In the most recent edition of IRN its editor, Andy Prendergast, highlights an important change to the definition of “contract of employment” in the recently enacted The European Union (Transparent and Predictable Working Conditions) Regulations 2022 law.
According to Prendergast, the change in the definition of ‘contract of employment’ would capture some workers who, to now, may have been working under a ‘self-employed’ arrangement and would now hold them to be an employee. The new definition of a contract of employment can be seen in the context of Recital 8 of the Directive, on which the new Irish law is based, which states the following:
“… domestic workers, on-demand workers, intermittent workers, voucher based-workers, platform workers, trainees and apprentices could fall within the scope of this Directive. Genuinely self-employed persons should not fall within the scope of this Directive since they do not fulfil those criteria. The abuse of the status of self-employed persons, as defined in national law, either at national level or in cross-border situations, is a form of falsely declared work that is frequently associated with undeclared work. Bogus self-employment occurs when a person is declared to be self-employed while fulfilling the conditions characteristic of an employment relationship, in order to avoid certain legal or fiscal obligations. Such persons should fall within the scope of this Directive. The determination of the existence of an employment relationship should be guided by the facts relating to the actual performance of the work and not by the parties’ description of the relationship.”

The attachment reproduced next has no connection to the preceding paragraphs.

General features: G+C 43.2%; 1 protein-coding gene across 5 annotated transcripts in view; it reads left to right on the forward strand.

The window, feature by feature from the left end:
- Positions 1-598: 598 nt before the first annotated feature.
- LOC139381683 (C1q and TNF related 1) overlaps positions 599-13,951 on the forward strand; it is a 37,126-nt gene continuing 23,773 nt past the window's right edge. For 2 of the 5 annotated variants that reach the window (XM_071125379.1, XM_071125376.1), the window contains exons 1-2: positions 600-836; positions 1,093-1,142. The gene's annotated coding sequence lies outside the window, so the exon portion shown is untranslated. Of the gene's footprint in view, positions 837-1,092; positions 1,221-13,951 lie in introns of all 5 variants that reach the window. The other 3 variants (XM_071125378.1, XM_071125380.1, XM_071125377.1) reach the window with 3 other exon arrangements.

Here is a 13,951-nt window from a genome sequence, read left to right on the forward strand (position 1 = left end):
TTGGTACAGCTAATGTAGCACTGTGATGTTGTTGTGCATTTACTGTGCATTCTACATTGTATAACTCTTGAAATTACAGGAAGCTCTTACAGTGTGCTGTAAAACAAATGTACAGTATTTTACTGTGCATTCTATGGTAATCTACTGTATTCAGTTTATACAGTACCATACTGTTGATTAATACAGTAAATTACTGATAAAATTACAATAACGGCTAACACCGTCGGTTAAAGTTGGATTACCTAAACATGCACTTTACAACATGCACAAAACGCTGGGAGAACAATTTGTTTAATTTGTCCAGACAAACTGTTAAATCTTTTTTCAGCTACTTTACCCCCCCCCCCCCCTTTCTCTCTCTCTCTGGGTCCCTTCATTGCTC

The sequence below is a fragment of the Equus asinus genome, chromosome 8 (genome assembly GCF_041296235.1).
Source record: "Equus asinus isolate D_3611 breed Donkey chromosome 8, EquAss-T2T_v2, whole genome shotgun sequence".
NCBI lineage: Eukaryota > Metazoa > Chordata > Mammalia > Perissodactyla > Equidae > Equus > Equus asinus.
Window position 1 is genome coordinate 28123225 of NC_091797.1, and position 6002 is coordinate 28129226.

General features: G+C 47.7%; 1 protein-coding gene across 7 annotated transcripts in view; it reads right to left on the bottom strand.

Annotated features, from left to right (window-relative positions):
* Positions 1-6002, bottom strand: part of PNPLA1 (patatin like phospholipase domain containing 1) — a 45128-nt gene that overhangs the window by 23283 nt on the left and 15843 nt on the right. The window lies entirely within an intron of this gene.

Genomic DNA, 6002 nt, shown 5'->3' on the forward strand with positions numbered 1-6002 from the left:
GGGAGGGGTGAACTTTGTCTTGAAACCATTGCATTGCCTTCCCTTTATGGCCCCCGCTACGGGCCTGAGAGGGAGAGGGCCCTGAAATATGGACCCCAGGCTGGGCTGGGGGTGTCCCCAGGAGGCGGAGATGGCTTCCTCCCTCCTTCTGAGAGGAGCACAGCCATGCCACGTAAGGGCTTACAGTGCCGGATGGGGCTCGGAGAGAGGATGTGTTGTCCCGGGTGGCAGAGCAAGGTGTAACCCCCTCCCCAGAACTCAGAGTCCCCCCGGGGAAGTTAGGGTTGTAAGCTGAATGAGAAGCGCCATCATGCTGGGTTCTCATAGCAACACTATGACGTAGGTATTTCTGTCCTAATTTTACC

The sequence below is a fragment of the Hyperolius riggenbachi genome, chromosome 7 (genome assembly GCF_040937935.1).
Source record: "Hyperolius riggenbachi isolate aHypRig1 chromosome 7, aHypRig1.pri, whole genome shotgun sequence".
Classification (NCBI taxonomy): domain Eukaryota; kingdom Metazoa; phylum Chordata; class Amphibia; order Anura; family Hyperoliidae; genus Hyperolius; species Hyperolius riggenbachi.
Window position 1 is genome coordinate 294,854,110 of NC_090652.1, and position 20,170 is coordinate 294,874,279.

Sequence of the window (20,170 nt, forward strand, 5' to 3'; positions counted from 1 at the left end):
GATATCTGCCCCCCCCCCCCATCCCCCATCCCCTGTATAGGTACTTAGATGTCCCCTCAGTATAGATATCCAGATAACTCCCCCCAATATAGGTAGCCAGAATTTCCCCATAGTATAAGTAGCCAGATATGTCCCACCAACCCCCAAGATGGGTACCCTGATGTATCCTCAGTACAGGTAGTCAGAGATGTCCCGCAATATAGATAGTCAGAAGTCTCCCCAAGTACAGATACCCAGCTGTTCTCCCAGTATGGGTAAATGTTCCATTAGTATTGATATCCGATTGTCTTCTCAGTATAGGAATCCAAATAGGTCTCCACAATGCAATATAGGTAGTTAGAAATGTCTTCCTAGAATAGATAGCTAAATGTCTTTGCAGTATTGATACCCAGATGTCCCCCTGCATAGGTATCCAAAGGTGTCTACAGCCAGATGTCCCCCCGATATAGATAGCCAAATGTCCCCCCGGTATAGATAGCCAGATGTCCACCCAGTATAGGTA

A ‘contract of employment’, under section 1 of the 1994 Act, is now defined as: (a) a contract of service or apprenticeship, or (b) any other contract whereby - (i) an individual agrees with another person personally to execute any work or service for that person, or (ii) an individual agrees with a person carrying on the business of an employment agency within the meaning of the Employment Agency Act 1971 to do or perform personally any work or service for another person (whether or not the other person is a party to the contract), whether the contract is express or implied and, if express, whether oral or written.”
Those BEERG/HR Policy members with employees in Ireland would be well advised to take appropriate advice considering the new law.